Bitcoin: what to make of digital currencies
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Bitcoins are just one of the over 900 new format currencies known as cryptocurrencies to have emerged over the past few years. As they have become more mainstream in their appeal the price of bitcoins and their crypto-cousins has skyrocketed, causing investors to wonder if they have been missing out. What then is a cryptocurrency, and should we consider these to be potential investments?
What is a cryptocurrency?
Simply put, a cryptocurrency is a digital global currency created outside of the well regulated confines of the global monetary system. It exists only in the online world, and not in the physical world. This puts it out of reach of central banks, regulators and other watchdogs, making it the first independent, global currency.
It has no physical form, existing only though unique online software code which gives it the attribute of limited supply, something alien to the online world until now. Think of any piece of digital information you may have – you can simply copy it and send it on, with the recipient in turn sending it on again. Digital information in this form has no value as its supply is unlimited (it can be replicated for free). The key part to the rise of the cryptocurrency has come as a result of what is known as “blockchain” technology – essentially the ability to isolate unique pieces of digital information/code/bitcoins/cryptocurrencies, thereby limiting their supply and enabling them to become a store of value – as is the case with any traditional currency.
Bitcoin can therefore serve as a global transactional currency, with huge potential benefits in terms of the efficiency of global financial markets, payment for goods and services, protection against fraud, and broadening the scope of who can access ‘foreign currency’ by lowering the cost of access to anyone with an internet connection.
Bitcoin first emerged as a new form of global currency in 2009 in somewhat mysterious circumstances, with the founder remaining anonymous. Much like the internet itself had a founder but then became public property, bitcoins (and the related blockchain technology) have also become public property. Early users included the murky underworld, seeing the opportunity to conduct illicit business using bitcoins without the authorities able to track their activities (which as it turned out was a poor strategy, bitcoin keeps a full transactional record and this has been used to lock up a number of perpetrators).
As these cryptocurrencies by design have no traditional central bank to exert control, they are maintained and administered by the market which trades in them – a group of buyers, sellers and ‘miners’. New cryptocurrency ‘coins’ are created through a process called mining which is essentially the use of specialised software to break computer codes. As the codes are broken, coins are created. This attempts to replicate the same mechanism as mining for gold, also a scarce commodity. A completely transparent and publically available set of accounting records (the blockchain) ensures that all transactions ever conducted in bitcoins are publicly recorded, reconciled and verified.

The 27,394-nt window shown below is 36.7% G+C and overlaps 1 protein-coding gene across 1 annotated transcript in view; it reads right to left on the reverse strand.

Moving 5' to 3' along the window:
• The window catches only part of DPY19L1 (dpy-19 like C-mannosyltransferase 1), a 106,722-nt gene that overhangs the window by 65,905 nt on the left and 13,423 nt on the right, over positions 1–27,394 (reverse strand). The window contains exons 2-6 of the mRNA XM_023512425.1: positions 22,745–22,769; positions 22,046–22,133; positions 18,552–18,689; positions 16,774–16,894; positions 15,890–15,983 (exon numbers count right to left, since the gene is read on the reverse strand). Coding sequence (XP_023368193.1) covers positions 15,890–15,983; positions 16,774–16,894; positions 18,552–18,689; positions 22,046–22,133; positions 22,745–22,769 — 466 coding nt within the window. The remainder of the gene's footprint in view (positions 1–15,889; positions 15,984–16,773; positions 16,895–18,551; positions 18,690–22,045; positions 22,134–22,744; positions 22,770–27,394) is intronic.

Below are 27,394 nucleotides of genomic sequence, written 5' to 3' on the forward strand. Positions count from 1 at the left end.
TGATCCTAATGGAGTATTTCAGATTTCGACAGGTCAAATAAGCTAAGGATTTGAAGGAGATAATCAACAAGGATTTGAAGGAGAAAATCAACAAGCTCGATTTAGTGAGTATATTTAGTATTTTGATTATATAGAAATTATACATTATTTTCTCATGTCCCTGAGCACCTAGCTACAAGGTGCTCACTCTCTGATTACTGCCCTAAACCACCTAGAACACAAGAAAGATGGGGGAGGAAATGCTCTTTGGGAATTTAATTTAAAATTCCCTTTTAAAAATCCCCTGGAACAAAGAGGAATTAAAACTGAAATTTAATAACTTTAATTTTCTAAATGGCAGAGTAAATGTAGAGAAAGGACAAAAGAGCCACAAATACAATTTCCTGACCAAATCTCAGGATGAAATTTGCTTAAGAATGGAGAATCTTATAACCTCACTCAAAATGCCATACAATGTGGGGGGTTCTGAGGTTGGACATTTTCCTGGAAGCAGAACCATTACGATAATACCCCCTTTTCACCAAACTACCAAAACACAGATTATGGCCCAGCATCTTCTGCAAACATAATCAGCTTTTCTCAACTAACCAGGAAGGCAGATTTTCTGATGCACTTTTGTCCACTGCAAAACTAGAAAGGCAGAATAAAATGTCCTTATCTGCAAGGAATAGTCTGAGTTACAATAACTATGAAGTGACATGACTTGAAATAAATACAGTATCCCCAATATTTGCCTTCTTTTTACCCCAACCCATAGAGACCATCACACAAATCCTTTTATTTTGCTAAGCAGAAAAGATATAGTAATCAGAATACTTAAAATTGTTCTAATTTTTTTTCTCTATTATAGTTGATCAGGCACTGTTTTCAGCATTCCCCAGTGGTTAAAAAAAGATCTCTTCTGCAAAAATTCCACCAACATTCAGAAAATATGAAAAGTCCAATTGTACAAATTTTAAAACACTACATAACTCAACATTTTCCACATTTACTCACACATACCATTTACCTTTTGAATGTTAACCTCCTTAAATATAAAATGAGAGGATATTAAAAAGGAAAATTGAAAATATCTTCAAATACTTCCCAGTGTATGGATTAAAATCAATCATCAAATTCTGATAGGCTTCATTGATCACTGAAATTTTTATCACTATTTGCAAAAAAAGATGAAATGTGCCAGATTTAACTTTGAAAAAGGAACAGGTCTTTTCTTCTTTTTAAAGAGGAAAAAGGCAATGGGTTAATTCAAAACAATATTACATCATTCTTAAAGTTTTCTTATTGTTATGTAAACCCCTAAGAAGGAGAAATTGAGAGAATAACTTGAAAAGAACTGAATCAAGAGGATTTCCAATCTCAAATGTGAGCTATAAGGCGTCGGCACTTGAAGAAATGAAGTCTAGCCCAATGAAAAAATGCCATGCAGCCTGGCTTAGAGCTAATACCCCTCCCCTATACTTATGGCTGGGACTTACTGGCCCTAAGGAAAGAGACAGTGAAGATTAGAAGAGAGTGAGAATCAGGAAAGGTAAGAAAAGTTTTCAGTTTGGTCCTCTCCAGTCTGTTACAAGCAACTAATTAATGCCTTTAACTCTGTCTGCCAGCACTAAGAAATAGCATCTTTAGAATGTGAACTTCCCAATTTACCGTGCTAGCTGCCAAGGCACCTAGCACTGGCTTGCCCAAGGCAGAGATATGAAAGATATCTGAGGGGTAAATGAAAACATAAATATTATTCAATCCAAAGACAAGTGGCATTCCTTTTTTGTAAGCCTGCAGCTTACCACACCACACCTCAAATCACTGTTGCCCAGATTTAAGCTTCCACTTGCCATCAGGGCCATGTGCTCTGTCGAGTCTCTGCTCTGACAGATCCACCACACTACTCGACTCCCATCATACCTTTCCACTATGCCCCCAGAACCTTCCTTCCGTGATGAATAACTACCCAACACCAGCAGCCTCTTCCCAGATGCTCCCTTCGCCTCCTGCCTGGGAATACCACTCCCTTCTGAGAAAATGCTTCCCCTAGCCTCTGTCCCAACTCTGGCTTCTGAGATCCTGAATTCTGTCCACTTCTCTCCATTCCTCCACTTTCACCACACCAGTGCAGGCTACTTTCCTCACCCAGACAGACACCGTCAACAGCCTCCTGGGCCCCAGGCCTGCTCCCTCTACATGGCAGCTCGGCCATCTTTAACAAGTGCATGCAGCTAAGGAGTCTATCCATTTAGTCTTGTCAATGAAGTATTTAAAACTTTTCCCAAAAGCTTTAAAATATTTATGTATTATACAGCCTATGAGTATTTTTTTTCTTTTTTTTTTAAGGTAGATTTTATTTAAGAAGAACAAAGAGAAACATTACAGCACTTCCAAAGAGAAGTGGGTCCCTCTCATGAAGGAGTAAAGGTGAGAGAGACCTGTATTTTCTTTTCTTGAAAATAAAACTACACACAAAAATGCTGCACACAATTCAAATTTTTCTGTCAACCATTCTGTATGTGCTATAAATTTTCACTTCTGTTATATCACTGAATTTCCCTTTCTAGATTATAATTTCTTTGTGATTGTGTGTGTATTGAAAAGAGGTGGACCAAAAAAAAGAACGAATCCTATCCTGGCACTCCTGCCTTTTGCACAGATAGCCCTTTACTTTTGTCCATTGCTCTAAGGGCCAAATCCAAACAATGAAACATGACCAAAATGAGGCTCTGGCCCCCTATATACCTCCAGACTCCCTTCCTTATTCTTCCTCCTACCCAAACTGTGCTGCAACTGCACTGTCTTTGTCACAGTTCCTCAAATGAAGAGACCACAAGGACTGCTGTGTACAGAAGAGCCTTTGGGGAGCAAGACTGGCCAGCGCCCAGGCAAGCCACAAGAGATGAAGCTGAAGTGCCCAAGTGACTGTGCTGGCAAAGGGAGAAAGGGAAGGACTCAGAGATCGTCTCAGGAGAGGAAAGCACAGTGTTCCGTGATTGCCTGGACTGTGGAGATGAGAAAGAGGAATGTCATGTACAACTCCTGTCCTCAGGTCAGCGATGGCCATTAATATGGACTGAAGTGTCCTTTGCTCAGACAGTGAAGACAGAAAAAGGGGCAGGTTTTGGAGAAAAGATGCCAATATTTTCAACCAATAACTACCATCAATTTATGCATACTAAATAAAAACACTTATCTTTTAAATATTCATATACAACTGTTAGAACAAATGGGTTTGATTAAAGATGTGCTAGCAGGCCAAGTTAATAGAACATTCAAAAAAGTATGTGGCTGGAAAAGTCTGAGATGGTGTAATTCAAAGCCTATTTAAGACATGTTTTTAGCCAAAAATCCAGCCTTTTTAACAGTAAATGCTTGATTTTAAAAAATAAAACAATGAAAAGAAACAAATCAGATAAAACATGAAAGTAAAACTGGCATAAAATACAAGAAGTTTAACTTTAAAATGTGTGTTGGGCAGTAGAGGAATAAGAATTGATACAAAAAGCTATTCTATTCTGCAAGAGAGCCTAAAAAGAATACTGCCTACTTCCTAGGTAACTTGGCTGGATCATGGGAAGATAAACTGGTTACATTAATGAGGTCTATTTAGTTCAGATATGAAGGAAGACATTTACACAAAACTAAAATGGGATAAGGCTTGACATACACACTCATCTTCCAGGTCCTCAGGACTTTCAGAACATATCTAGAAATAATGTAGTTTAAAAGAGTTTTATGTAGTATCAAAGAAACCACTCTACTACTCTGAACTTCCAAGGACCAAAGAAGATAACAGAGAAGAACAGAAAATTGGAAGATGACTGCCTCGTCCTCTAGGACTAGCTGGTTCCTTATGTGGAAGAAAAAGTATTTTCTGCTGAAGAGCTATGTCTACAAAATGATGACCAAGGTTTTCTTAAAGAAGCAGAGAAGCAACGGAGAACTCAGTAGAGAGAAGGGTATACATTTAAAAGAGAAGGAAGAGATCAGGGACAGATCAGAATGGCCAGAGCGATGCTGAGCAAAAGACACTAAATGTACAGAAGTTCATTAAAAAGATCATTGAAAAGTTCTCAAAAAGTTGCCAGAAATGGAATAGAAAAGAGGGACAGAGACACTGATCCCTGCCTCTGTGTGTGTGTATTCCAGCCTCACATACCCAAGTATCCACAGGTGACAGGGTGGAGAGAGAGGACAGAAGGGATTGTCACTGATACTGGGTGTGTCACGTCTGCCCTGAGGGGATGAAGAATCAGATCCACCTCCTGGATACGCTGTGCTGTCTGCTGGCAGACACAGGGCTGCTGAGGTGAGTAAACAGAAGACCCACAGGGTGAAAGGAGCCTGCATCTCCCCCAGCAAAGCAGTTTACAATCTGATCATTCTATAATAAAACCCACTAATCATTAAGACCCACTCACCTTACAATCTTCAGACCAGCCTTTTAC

Rather than monetary power being held and determined in the hands of a few central bankers, bitcoins are governed by the open market – to many a disconcerting attribute, but to others the ultimate safeguard of monetary value. Central bankers and the countries they act on behalf of have shown us that centralised governance (such as the devaluation of a currency, or more recently QE) can have material negative consequences for financial instruments. The appeal of cryptocurrencies to many has been the decentralised nature of how it is governed, with no single party able to control it.
Bitcoins are limited in supply by design – to 21 million coins. At present there are around 16 million in circulation, which increases as the miners are able to crack the various codes required to mint new coins. This limitation of supply helps preserve their value, and results in an ‘exchange rate’ – as you would expect with any other currency. You can for example buy 1 bitcoin for around R44,000 at todays rate. You can then use this bitcoin to buy any goods or services (in the physical, ‘real’ world, as well as the online world), provided the seller is willing to accept it as payment. This acceptance of bitcoin as a mode of transacting is becoming more commonplace, with global names such as Microsoft and Dell gladly accepting this form of payment, the country of Japan recognising it as official exchange, and a number of the more tech-savvy retailers in South Africa also open for bitcoin business.
It seems that bitcoins and cryptocurrencies are here to stay. What should investors be looking out for?
Fundhouse Commentary – July 2017 Investment Review